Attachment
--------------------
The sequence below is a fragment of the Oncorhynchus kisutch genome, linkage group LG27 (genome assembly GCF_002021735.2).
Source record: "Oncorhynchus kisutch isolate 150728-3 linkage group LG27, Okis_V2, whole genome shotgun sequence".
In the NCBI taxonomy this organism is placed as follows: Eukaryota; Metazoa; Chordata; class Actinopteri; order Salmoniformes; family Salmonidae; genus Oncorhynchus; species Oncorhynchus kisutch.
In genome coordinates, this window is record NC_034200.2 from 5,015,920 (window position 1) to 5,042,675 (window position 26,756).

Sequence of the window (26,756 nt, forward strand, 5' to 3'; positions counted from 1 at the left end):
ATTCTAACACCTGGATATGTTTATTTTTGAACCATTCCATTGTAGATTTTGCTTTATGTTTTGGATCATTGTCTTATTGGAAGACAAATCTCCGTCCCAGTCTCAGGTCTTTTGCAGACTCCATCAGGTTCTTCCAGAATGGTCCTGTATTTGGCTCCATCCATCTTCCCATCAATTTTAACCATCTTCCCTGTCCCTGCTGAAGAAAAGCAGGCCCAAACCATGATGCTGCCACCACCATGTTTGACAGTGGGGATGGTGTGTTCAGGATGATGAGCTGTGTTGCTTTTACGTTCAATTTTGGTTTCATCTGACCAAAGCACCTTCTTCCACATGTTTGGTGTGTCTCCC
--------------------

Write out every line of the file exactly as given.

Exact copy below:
The sequence below is a fragment of the Oncorhynchus kisutch genome, linkage group LG27 (genome assembly GCF_002021735.2).
Source record: "Oncorhynchus kisutch isolate 150728-3 linkage group LG27, Okis_V2, whole genome shotgun sequence".
In the NCBI taxonomy this organism is placed as follows: Eukaryota; Metazoa; Chordata; class Actinopteri; order Salmoniformes; family Salmonidae; genus Oncorhynchus; species Oncorhynchus kisutch.
In genome coordinates, this window is record NC_034200.2 from 5,015,920 (window position 1) to 5,042,675 (window position 26,756).

Sequence of the window (26,756 nt, forward strand, 5' to 3'; positions counted from 1 at the left end):
ATTCTAACACCTGGATATGTTTATTTTTGAACCATTCCATTGTAGATTTTGCTTTATGTTTTGGATCATTGTCTTATTGGAAGACAAATCTCCGTCCCAGTCTCAGGTCTTTTGCAGACTCCATCAGGTTCTTCCAGAATGGTCCTGTATTTGGCTCCATCCATCTTCCCATCAATTTTAACCATCTTCCCTGTCCCTGCTGAAGAAAAGCAGGCCCAAACCATGATGCTGCCACCACCATGTTTGACAGTGGGGATGGTGTGTTCAGGATGATGAGCTGTGTTGCTTTTACGTTCAATTTTGGTTTCATCTGACCAAAGCACCTTCTTCCACATGTTTGGTGTGTCTCCC